Monday, July 24, 2017

Book Review: The Merciless (The Merciless #1)

Release Date: June 12, 2014
Author: Danielle Vega
Publisher: Razorbill
Length: 279 pages
Source: Purchased Book

Forgive us, Father, for we have sinned

Brooklyn Stevens sits in a pool of her own blood, tied up and gagged. No one outside of these dank basement walls knows she’s here. No one can hear her scream.

Sofia Flores knows she shouldn’t have gotten involved. When she befriended Riley, Grace, and Alexis on her first day at school, she admired them, with their perfect hair and their good-girl ways. They said they wanted to save Brooklyn. They wanted to help her. Sofia didn’t realize they believed Brooklyn was possessed.

Now, Riley and the girls are performing an exorcism on Brooklyn—but their idea of an exorcism is closer to torture than salvation. All Sofia wants is to get out of this house. But there is no way out. Sofia can’t go against the other girls . . . unless she wants to be next. . . .

In this chilling debut, Danielle Vega delivers blood-curdling suspense and terror on every page. By the shockingly twisted end, readers will be faced with the most haunting question of all: Is there evil in all of us?



Protagonist: Sofia Flores moves to a new town so she and her mother can take care of her grandmother who has had a stroke and can no longer take care of her self. At her new school, she wants to fit in after having a poor experience at her previous school. She seems to hit the jackpot when a group of tightly knit girls asks her to join them for lunch and gradually start befriending her. Sofia is so happy to have a group of friends and fit in that she begins to spy on a girl named Brooklyn for them so they can find out why she's changed so much from when she was friends with them. Sooner rather than later Sofia discovers that her new group of friends believe Brooklyn to be possessed by a demon and they're planning on exorcising it from her body. Honestly, I really liked the character of Sofia. I mean most of her characterization we learn bit by bit over time, but her reactions to what's going on around her aren't hard to believe at all. She wants to fit in, but that need clouds her judgment and she misses the red flags that pop up. How she handles herself once things go too far is very realistic as well, and overall she's a hugely compelling character.

Romance: So, there's not that much romance in this book at all. In fact, while the romance was very well handled it doesn't really factor into the overall story. Sofia meets Charlie at the beginning of this book and they sort of immediately hit it off, but I love how the romance was handled from there. What I had assumed would be either an insta-love or fast moving romance really turned out to be something that escalated at a fairly realistic rate. Honestly, there isn't much more to say about the romance without spoiling something.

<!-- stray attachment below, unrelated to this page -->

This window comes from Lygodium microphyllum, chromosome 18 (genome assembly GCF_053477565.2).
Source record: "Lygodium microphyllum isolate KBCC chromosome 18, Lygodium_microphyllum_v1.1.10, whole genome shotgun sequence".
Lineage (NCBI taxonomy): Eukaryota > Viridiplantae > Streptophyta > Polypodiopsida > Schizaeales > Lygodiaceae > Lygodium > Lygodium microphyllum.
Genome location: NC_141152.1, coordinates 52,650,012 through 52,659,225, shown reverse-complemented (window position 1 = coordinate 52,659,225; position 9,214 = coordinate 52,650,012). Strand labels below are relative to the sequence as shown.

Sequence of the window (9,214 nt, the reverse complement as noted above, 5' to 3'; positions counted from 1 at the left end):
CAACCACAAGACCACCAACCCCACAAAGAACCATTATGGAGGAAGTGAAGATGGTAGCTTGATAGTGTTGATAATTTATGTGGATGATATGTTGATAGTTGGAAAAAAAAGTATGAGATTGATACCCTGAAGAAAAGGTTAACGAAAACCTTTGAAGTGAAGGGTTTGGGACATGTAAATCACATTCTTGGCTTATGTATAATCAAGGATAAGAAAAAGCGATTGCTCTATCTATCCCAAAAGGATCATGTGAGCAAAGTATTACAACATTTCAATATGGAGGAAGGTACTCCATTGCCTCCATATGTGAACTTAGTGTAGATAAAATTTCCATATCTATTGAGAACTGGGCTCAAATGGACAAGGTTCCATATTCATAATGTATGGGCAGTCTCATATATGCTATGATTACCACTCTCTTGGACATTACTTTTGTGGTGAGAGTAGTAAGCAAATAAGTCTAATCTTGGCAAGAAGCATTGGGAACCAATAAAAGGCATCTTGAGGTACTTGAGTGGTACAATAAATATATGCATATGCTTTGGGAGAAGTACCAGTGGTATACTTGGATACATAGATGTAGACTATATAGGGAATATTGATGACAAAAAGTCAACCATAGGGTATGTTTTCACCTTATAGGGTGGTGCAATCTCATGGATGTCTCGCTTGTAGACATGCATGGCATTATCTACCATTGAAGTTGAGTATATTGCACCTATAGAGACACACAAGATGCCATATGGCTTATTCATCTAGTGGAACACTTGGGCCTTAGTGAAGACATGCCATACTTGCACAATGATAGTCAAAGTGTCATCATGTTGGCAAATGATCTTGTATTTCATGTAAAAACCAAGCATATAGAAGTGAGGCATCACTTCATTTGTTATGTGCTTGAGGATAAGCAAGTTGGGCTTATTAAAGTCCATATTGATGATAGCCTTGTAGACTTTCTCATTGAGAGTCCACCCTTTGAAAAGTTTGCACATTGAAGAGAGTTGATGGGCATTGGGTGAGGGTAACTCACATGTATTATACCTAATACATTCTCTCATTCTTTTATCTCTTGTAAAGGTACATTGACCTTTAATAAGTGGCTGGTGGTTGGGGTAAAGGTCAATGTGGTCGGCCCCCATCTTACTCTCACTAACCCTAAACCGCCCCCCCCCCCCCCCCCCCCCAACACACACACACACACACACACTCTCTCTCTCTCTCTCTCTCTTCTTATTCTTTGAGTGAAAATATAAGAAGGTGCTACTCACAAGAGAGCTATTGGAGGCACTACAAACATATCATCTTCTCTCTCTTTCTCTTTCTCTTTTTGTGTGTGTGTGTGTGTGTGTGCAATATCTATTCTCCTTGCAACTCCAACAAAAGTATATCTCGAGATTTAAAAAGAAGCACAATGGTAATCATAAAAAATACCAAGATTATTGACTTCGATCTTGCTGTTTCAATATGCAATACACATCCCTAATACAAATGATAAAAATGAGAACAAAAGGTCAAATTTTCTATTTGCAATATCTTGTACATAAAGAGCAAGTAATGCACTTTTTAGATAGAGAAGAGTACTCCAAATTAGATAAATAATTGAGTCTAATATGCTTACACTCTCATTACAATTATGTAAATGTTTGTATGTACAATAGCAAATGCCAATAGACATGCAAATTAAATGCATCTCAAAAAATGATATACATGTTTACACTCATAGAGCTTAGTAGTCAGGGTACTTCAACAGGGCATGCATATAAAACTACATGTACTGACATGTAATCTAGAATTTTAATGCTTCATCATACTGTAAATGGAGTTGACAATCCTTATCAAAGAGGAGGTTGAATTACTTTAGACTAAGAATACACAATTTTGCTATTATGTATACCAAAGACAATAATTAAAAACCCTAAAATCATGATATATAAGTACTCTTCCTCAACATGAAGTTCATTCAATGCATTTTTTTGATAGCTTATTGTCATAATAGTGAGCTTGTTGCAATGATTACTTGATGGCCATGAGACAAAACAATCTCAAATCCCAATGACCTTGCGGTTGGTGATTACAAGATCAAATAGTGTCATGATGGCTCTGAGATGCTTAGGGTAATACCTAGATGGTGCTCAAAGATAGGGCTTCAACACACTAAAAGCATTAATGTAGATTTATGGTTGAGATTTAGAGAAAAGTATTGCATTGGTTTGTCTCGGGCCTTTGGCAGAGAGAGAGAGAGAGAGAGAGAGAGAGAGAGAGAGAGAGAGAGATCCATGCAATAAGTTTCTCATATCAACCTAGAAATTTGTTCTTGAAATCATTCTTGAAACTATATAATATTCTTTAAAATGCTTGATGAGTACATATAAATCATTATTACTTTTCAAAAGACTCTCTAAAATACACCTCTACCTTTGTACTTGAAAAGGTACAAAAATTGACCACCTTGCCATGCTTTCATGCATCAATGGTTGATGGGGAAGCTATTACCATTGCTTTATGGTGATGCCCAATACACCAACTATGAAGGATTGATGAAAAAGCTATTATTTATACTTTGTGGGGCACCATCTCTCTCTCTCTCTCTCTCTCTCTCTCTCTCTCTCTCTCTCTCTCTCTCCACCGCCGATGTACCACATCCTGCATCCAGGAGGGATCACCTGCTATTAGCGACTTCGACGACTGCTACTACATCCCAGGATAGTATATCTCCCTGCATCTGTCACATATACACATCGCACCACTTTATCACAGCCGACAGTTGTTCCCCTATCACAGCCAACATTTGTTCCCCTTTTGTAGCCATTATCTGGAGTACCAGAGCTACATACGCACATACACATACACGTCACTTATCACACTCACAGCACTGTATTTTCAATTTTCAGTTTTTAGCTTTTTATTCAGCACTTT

World Building: So, something some of you may not know is that I'm Christian. However, I'm also someone that understands that any belief can be taken too far and cross over from rational to bat shit crazy. So going into this book I was interested to see how the author handles religion in this story, and I was surprised that I didn't really feel like the author was trying to push any sort of agenda. The group of extremely zealous girls that Sofia hangs out with are by no means "good" characters, but I never felt like the author was trying to comment on religion in general, just how far these girls have taken it. The story honestly starts off very much in a similar vein to the cult classic movie, Mean Girls. A girl starts a new school, though in this story our main character has had experience with high school hierarchies before and befriends a group of popular girls who open her eyes to what friendship should look like, but it turns from contemporary to horror on a dime.

Predictability: Like I talked about previously the best part about this book is the constant unknown of whether or not demons exist in this world and if so does Brooklyn have a demon inside of her. With that also comes the moral quandary, if there are demons and Brooklyn is possessed, then are Riley and her friends justified in their gory exorcism or if they still take things to far. I have to say I really love the way this author writes horror, most of it is all in the ambiance and she doesn't take the cheap or easy way by making a pure gore fest nor does she try too hard with her jump scares. In the end, this book is fairly unpredictable and honestly, there's still a lot to discover.

Ending: So I had seen a few of my friends  read this book and go, "WTF did I just read?" and so when I decided to give this book I read I tried to ready myself for an unpredictable ending, and while I sort of knew where the ending was headed, I still ended this book much in the same way as my friends, trying to piece together what the hell I just read. (No pun intended) The final climax of this story is fantastic, it moves really fast and everything comes together right at the end in a spectacular way and while I'm ready and willing for more books in this series, if this was a standalone, I would have been more than happy to leave off here, at the intersection of horrified and confused.


This book was fantastically spooky and if I wasn't reading it to prepare for a book signing later today (as of when this review goes up) I would have loved to save it for October because this would make the perfect Halloween read.


No comments:

Post a Comment